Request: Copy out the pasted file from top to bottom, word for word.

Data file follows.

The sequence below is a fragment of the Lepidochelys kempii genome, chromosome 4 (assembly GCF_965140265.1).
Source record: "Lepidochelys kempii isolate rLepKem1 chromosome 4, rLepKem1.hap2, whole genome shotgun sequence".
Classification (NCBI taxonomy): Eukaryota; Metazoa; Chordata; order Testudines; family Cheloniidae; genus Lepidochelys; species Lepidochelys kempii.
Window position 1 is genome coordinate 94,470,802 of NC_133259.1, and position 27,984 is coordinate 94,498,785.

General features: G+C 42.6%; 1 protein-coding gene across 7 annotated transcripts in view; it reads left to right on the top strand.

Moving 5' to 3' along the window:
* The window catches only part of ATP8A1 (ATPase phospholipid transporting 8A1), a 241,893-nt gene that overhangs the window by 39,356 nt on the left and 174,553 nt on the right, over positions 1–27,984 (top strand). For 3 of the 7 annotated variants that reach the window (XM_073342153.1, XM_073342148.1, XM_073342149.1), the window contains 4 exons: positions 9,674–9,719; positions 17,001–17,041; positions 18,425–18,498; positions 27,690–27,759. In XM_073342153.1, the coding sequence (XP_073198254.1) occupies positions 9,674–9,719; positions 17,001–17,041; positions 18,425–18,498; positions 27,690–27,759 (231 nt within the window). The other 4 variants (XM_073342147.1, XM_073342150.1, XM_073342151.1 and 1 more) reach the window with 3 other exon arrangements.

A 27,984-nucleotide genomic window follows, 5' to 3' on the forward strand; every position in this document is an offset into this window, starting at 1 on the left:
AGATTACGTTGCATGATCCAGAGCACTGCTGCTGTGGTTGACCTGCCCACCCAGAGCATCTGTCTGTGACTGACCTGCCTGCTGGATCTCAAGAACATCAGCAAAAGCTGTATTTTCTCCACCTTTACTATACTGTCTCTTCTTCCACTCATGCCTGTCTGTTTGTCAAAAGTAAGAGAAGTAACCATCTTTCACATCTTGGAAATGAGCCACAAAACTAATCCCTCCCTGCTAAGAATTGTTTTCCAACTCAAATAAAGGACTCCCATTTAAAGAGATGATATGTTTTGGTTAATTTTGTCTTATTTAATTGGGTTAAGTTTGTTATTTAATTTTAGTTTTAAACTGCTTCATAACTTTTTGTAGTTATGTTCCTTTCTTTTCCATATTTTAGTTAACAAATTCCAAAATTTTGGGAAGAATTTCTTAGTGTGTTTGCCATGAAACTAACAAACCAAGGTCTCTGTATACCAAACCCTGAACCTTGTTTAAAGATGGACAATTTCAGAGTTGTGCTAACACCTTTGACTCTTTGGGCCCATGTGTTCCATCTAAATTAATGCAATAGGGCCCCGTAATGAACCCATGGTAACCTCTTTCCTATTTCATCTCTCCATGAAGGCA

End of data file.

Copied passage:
The sequence below is a fragment of the Lepidochelys kempii genome, chromosome 4 (assembly GCF_965140265.1).
Source record: "Lepidochelys kempii isolate rLepKem1 chromosome 4, rLepKem1.hap2, whole genome shotgun sequence".
Classification (NCBI taxonomy): Eukaryota; Metazoa; Chordata; order Testudines; family Cheloniidae; genus Lepidochelys; species Lepidochelys kempii.
Window position 1 is genome coordinate 94,470,802 of NC_133259.1, and position 27,984 is coordinate 94,498,785.

General features: G+C 42.6%; 1 protein-coding gene across 7 annotated transcripts in view; it reads left to right on the top strand.

Moving 5' to 3' along the window:
* The window catches only part of ATP8A1 (ATPase phospholipid transporting 8A1), a 241,893-nt gene that overhangs the window by 39,356 nt on the left and 174,553 nt on the right, over positions 1–27,984 (top strand). For 3 of the 7 annotated variants that reach the window (XM_073342153.1, XM_073342148.1, XM_073342149.1), the window contains 4 exons: positions 9,674–9,719; positions 17,001–17,041; positions 18,425–18,498; positions 27,690–27,759. In XM_073342153.1, the coding sequence (XP_073198254.1) occupies positions 9,674–9,719; positions 17,001–17,041; positions 18,425–18,498; positions 27,690–27,759 (231 nt within the window). The other 4 variants (XM_073342147.1, XM_073342150.1, XM_073342151.1 and 1 more) reach the window with 3 other exon arrangements.

A 27,984-nucleotide genomic window follows, 5' to 3' on the forward strand; every position in this document is an offset into this window, starting at 1 on the left:
AGATTACGTTGCATGATCCAGAGCACTGCTGCTGTGGTTGACCTGCCCACCCAGAGCATCTGTCTGTGACTGACCTGCCTGCTGGATCTCAAGAACATCAGCAAAAGCTGTATTTTCTCCACCTTTACTATACTGTCTCTTCTTCCACTCATGCCTGTCTGTTTGTCAAAAGTAAGAGAAGTAACCATCTTTCACATCTTGGAAATGAGCCACAAAACTAATCCCTCCCTGCTAAGAATTGTTTTCCAACTCAAATAAAGGACTCCCATTTAAAGAGATGATATGTTTTGGTTAATTTTGTCTTATTTAATTGGGTTAAGTTTGTTATTTAATTTTAGTTTTAAACTGCTTCATAACTTTTTGTAGTTATGTTCCTTTCTTTTCCATATTTTAGTTAACAAATTCCAAAATTTTGGGAAGAATTTCTTAGTGTGTTTGCCATGAAACTAACAAACCAAGGTCTCTGTATACCAAACCCTGAACCTTGTTTAAAGATGGACAATTTCAGAGTTGTGCTAACACCTTTGACTCTTTGGGCCCATGTGTTCCATCTAAATTAATGCAATAGGGCCCCGTAATGAACCCATGGTAACCTCTTTCCTATTTCATCTCTCCATGAAGGCA